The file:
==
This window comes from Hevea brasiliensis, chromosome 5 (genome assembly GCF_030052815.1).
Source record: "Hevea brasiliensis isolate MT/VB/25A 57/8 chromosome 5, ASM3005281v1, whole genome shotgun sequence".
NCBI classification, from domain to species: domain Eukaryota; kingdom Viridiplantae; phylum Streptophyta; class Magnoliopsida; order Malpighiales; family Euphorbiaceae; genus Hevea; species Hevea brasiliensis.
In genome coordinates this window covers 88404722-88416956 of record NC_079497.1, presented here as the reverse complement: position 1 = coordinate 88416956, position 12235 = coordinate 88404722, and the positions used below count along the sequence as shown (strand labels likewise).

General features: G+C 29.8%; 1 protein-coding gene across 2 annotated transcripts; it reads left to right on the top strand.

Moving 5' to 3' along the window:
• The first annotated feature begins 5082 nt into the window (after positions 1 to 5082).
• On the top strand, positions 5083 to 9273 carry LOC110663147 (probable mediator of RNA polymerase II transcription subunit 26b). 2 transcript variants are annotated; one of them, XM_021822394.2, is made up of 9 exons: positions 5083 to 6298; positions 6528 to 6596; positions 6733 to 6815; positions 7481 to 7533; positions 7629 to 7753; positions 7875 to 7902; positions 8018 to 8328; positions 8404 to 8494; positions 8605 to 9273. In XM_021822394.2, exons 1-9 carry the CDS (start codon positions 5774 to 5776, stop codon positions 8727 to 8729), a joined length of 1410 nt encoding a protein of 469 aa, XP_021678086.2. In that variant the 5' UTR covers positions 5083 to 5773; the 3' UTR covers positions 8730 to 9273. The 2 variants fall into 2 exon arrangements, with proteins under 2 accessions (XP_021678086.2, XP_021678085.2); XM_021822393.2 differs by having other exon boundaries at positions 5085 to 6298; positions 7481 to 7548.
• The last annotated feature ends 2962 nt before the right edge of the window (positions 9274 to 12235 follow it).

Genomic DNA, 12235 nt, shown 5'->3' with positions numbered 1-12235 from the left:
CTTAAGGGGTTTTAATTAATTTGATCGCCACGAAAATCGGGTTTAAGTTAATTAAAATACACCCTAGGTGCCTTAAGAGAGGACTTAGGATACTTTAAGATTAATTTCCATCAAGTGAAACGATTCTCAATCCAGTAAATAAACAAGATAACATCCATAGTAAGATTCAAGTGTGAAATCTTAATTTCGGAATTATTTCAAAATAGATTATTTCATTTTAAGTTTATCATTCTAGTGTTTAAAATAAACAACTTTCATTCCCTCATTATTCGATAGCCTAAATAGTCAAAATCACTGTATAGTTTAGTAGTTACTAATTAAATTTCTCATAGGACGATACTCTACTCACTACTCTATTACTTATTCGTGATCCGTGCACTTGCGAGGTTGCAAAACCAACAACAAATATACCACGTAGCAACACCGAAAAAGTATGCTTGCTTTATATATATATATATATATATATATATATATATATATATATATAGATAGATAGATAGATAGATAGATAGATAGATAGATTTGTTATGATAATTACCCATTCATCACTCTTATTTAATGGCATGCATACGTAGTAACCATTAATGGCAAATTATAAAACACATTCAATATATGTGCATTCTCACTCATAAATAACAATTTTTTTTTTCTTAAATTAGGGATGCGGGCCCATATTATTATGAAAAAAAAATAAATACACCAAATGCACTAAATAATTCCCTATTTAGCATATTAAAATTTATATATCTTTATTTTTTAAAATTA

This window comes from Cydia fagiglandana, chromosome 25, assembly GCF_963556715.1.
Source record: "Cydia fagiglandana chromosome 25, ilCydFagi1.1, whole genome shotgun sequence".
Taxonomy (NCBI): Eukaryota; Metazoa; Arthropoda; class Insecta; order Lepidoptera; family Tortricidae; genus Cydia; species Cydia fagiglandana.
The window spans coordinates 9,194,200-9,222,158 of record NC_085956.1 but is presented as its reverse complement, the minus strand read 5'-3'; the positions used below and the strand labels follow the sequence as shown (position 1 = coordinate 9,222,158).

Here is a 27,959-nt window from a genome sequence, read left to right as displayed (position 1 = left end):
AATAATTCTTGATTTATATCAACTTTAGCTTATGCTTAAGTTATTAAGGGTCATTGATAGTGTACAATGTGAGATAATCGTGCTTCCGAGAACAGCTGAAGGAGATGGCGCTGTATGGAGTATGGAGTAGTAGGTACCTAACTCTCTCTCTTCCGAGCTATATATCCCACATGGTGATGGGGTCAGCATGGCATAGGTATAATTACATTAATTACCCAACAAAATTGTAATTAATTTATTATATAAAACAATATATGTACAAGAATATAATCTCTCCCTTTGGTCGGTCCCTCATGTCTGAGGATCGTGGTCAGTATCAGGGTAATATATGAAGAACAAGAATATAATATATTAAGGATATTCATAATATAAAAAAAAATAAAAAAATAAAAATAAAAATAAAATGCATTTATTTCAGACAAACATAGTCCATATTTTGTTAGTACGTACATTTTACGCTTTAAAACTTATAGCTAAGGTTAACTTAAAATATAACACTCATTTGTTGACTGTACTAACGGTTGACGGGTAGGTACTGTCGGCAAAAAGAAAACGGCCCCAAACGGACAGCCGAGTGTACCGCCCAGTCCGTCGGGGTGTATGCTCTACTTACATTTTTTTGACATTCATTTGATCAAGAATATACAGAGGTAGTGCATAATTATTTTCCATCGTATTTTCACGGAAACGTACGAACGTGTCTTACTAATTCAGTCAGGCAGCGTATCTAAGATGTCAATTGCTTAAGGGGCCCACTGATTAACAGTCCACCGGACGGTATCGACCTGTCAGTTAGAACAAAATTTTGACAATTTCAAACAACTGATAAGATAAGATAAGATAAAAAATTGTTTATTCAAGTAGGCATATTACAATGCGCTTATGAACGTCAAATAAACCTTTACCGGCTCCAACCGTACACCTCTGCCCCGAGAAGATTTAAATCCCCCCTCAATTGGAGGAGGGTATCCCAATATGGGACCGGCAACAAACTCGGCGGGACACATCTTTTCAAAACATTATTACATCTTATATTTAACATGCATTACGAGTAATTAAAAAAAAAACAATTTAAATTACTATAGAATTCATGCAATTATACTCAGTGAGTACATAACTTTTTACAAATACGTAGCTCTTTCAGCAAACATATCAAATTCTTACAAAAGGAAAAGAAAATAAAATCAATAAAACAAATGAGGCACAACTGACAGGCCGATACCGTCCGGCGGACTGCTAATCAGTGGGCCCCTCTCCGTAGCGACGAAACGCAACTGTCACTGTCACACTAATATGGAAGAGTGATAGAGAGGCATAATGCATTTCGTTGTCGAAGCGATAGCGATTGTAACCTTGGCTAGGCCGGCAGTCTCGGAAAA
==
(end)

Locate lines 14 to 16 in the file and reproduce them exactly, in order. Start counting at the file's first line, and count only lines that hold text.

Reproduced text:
Taxonomy (NCBI): Eukaryota; Metazoa; Arthropoda; class Insecta; order Lepidoptera; family Tortricidae; genus Cydia; species Cydia fagiglandana.
The window spans coordinates 9,194,200-9,222,158 of record NC_085956.1 but is presented as its reverse complement, the minus strand read 5'-3'; the positions used below and the strand labels follow the sequence as shown (position 1 = coordinate 9,222,158).

Here is a 27,959-nt window from a genome sequence, read left to right as displayed (position 1 = left end):